For American Public Diplomacy, No Time to Waste [submitted title]
The Hill Online, November 16, 2016


Religious Liberty, not Religious Tolerance
American Diplomacy, June, 2015


Public Diplomacy:  Time to Debate Change, Continuity, and Doctrine
American Diplomacy, February, 2015


This is My Country: Constitution and Citizenship Day
Richmond Times-Dispatch, September 17, 2014


Take It From a Marine:  Lead with Lingo, Manage with Metaphors
Marine Corps Gazette, August, 2014


U.S. Public Diplomacy: Three Challenges
Ambassador’s Review, Spring, 2014
The speech was reprinted in the professional journal of the Joint Information Operations Warfare Center:  IOSphere, Winter 2103, pp. 7-10.


A Quote for My Marquee
Foreign Service Journal, March, 2014


Sources of State Department Senior Leadership
Diplopundit, November 2014, 2014


Time for Straight Talk
Review of State of Disrepair:  Fixing the Culture and Practices of the State Department by Kori N. Schake
Foreign Service Journal, October, 2012, p. 65.



Blogs [Partial list]


A USIA legend: Douglas Pike, Vietnam, and counterinsurgency
Public Diplomacy Council Blog 2019 (July 14)


Xi Jinping on Art and Culture
Public Diplomacy Council Blog, July 1, 2019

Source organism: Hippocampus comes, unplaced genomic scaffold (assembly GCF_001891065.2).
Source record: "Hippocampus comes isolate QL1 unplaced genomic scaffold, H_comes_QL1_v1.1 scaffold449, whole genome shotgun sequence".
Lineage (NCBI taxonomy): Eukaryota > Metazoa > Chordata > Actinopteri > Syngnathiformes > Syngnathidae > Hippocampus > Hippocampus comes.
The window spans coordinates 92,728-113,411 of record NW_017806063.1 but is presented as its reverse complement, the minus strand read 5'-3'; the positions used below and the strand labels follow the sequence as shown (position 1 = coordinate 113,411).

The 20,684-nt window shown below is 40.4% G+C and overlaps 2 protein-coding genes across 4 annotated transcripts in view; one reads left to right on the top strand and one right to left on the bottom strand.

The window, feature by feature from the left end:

Disappointment and hope for development in Africa
Public Diplomacy Council Blog, June 25, 2019


"Countering" is Not Enough
Public Diplomacy Council Blog, May 29, 2019


A Case Study of Information Operations and Public Diplomacy: Sierra Leone, 2000
Public Diplomacy Council Blog, March 24, 2019


What Can Public Diplomacy Learn from a Fighter Pilot?
Public Diplomacy Council Blog, March 11, 2019


Lessons of Counterinsurgency: A Word from Barry Zorthian
Public Diplomacy Council Blog, December 26, 2018


Public Diplomacy: Old organization, New Trends, and Ways Forward
Public Diplomacy Council Blog, November 9, 2018


Public Diplomacy, Not Development
Public Diplomacy Council Blog, October 31, 2018


Now, not Later!  Capture the Lessons Learned
Public Diplomacy Council Blog, June 17, 2018


"Tell Me More"
Public Diplomacy Council Blog, May 22, 2018


Public Diplomacy in a Time of Partisanship
Public Diplomacy Council Blog, May 9, 2018


Can the Foreign Service Learn from the Marines?
Public Diplomacy Council Blog, April 28, 2018



Book Reviews

Time for Straight Talk

Review of State of Disrepair:  Fixing the Culture and Practices of the State Department by Kori N. Schake

Foreign Service Journal, October, 2012, p. 65.



The “Fun House Mirror” and “Moribund” Public Diplomacy

Review of Through a Screen Darkly by Martha Bayles
American Diplomacy, April 2014


Professional Newsletter

The “I” in U.S. power – “I” for “Informational” – can be applied by Public Affairs, Public Diplomacy, the five USG international broadcasting networks, and by the armed forces’ Information Operations.  I flag and gist key articles from specialized journals related to these fields and send them to several hundred civilian and military practitioners in these fields.  Since the first issue in 2015, I’ve sent out 500+ full “quotable” gists and 3500+ shorter “seen on the web” notes.  Here’s one: